The bad : You can’t recall the name of the person you just met. The good : You’re not losing brain cells. “Aging is not a mild form of demential,” says cellular neurobiologist John Morrison, who specialises in aging. Until recently, many scientists thought brain cells died as we aged, shrinking our brains and shedding bits of information that were gone forever. Newer findings indicate that cells in disease free brains stay put; it’s the connections between them that break. With this new perspective has come an explosion of research into how we can help this connections, and our brain function, intact for longer.
Path of information – This is a simplified example of how a healthy brain processes information. The further along the path, the more complex thought becomes and the more vulnerable the area is to age related decline.
- Eyes see something and transmit the image along the optic nerve.
- Visual Cortex identified what the eyes see. This area, and its auditory counterpart, rarely degenerate with age.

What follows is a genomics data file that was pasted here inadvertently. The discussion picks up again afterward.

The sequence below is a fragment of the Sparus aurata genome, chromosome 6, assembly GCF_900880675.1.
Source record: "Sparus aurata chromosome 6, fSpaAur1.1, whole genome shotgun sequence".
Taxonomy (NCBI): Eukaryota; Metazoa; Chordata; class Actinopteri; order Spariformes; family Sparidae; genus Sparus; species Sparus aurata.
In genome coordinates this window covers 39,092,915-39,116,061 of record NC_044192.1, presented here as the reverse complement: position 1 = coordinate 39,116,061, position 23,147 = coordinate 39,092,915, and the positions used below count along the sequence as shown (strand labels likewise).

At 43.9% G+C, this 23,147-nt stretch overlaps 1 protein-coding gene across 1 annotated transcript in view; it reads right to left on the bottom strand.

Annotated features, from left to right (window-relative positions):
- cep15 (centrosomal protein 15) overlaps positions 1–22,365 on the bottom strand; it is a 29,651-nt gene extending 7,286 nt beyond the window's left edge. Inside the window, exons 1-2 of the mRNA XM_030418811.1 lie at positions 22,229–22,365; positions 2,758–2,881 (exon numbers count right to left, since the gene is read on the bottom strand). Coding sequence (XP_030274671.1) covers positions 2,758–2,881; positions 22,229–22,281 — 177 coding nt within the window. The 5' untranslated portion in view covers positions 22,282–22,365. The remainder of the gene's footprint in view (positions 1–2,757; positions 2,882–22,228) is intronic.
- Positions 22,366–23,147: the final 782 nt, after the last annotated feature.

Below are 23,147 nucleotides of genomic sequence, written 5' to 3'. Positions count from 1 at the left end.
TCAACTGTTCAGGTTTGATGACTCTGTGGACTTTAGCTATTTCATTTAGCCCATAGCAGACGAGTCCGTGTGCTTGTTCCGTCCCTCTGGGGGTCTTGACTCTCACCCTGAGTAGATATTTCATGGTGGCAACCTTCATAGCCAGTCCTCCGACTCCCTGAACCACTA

- Association areas throughout the brain determine whether the scene is important and how it relates to you. Scientists don’t know how aging affects these areas.
- Hippocampus encodes what you saw into memory. It does this by strengthening synapses. This function appears to decline with age, which is why making and retaining memories become more difficult.
- Prefrontal cortex decides what to do about what you saw. This is the last part of the brain to mature (in our 20s) and the first to decline (after age 50). Because most complex reasoning and planning occur here, some of its synapses are the most nimble and flexible and the thinnest and most fragile. As they break, learning and adapting take longer. Information becomes harder to retrieve, like papers in a file cabinet under a blanket in the attic.
We will discuss the effects of aging on the brain in the following post.